We know that immigrant workers are a crucial, though often invisible, part of the American workforce. However, as we sit down to pumpkin pies with whipped cream on top this week, it’s important to remember just how many American businesses –dairy farming firmly among them — rely on immigrants to run.
Just ask the Vermont dairy farmer profiled on Vermont Public Radio yesterday morning. Listen to what he tells his employees (most of whom come from Mexico):
You guys are very important. You guys run this farm. I don’t milk the cows here. You guys know the cows.
With the latest round of employment audits from Immigration and Customs Enforcement (ICE) hitting Vermont farmers, the farm owned by the farmer in the VPR segment worries aloud what might happen if he’s next:
If all of a sudden my guys were gone tomorrow, it would be really hard to operate.
“It’s hard to find people to do the work,” he tells VPR, not to mention the time it would take to train a new workforce to become as skilled as his current farmhands.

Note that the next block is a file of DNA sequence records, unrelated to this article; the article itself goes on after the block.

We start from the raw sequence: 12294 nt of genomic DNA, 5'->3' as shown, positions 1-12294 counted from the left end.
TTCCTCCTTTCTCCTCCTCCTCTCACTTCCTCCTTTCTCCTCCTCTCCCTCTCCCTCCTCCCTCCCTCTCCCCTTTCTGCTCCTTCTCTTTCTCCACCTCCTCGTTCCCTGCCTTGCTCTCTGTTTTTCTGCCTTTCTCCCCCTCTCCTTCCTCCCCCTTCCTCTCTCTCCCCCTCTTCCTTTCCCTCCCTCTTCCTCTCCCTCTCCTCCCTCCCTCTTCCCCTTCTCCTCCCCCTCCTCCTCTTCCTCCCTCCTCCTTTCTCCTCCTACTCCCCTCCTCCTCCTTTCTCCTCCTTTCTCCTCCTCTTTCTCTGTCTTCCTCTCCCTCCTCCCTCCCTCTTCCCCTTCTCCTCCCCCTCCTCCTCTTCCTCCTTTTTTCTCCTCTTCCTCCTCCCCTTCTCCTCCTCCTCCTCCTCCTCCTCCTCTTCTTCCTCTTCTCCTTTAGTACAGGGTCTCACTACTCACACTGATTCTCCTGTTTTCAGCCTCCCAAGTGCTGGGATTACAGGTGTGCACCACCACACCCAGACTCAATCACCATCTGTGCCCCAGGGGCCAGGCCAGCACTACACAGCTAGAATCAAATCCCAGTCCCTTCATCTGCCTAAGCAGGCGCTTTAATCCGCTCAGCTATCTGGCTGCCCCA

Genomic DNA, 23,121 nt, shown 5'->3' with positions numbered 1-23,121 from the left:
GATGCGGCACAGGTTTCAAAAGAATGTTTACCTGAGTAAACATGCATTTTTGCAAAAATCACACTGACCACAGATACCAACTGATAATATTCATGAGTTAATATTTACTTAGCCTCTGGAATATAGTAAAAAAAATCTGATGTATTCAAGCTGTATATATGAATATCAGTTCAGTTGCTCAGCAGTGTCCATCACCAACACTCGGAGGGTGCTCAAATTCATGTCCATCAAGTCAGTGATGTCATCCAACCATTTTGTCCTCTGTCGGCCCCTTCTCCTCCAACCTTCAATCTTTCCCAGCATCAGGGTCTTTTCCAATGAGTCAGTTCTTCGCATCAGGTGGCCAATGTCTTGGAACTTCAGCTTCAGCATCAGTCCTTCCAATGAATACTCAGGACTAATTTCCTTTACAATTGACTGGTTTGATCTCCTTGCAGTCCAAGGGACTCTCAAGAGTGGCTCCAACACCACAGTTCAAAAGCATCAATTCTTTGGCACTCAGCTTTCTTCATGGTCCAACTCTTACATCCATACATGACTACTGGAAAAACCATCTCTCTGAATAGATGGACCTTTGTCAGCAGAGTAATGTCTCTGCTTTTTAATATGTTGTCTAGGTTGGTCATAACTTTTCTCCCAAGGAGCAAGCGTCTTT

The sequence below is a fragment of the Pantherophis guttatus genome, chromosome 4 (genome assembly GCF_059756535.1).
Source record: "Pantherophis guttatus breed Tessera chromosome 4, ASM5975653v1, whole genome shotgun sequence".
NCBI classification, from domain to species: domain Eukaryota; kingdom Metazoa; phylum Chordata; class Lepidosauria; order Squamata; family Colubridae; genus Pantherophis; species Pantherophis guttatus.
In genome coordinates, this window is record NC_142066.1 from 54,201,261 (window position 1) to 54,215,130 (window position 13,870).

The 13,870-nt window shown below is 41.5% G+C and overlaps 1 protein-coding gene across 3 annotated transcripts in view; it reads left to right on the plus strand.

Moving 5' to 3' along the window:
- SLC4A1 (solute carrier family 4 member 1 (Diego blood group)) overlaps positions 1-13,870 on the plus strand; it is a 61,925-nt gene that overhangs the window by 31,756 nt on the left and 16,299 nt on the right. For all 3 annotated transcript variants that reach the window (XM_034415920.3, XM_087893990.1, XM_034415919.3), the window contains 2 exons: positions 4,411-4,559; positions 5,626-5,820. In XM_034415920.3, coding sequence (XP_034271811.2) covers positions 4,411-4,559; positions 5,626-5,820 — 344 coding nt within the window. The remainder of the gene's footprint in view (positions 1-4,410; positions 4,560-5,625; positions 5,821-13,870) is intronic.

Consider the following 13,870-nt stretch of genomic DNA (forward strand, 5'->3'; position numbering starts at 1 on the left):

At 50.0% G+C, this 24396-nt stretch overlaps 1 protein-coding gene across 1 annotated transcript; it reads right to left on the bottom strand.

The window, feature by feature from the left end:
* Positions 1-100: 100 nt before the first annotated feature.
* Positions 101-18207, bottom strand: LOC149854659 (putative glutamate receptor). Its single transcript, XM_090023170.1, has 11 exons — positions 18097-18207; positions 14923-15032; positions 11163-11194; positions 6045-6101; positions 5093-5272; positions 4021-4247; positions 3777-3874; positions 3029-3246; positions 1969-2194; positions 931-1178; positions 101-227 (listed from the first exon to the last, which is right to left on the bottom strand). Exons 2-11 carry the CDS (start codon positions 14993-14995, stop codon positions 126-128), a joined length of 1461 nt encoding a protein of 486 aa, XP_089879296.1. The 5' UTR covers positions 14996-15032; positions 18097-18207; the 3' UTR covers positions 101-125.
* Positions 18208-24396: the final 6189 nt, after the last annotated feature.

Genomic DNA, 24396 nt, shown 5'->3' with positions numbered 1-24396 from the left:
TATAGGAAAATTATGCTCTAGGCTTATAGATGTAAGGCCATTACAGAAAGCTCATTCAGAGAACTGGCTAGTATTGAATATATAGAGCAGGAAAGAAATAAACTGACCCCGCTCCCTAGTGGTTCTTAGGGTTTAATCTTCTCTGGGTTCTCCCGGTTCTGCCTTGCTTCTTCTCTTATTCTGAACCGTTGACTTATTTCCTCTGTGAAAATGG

The farmer, like so many small businessmen who have come to trust and rely on immigrant workers, intimately understands that ICE’s current piecemeal enforcement actions aren’t a real solution to our immigration crisis– they are placing many small American businesses in a state of severe anxiety and uncertainty at a time when our economy is incredibly fragile.
As so many of us do, this Vermont farmer hopes to see a system whereby immigrant laborers like the ones who “run (his) farm” can work legally in the United States, to support American businesses and pursue the American dream for themselves and their families.
So, if you sit down to Thanksgiving dinner this week, and your Uncle Bill tells you we should kick all the immigrants laborers out, just shake your head and ask: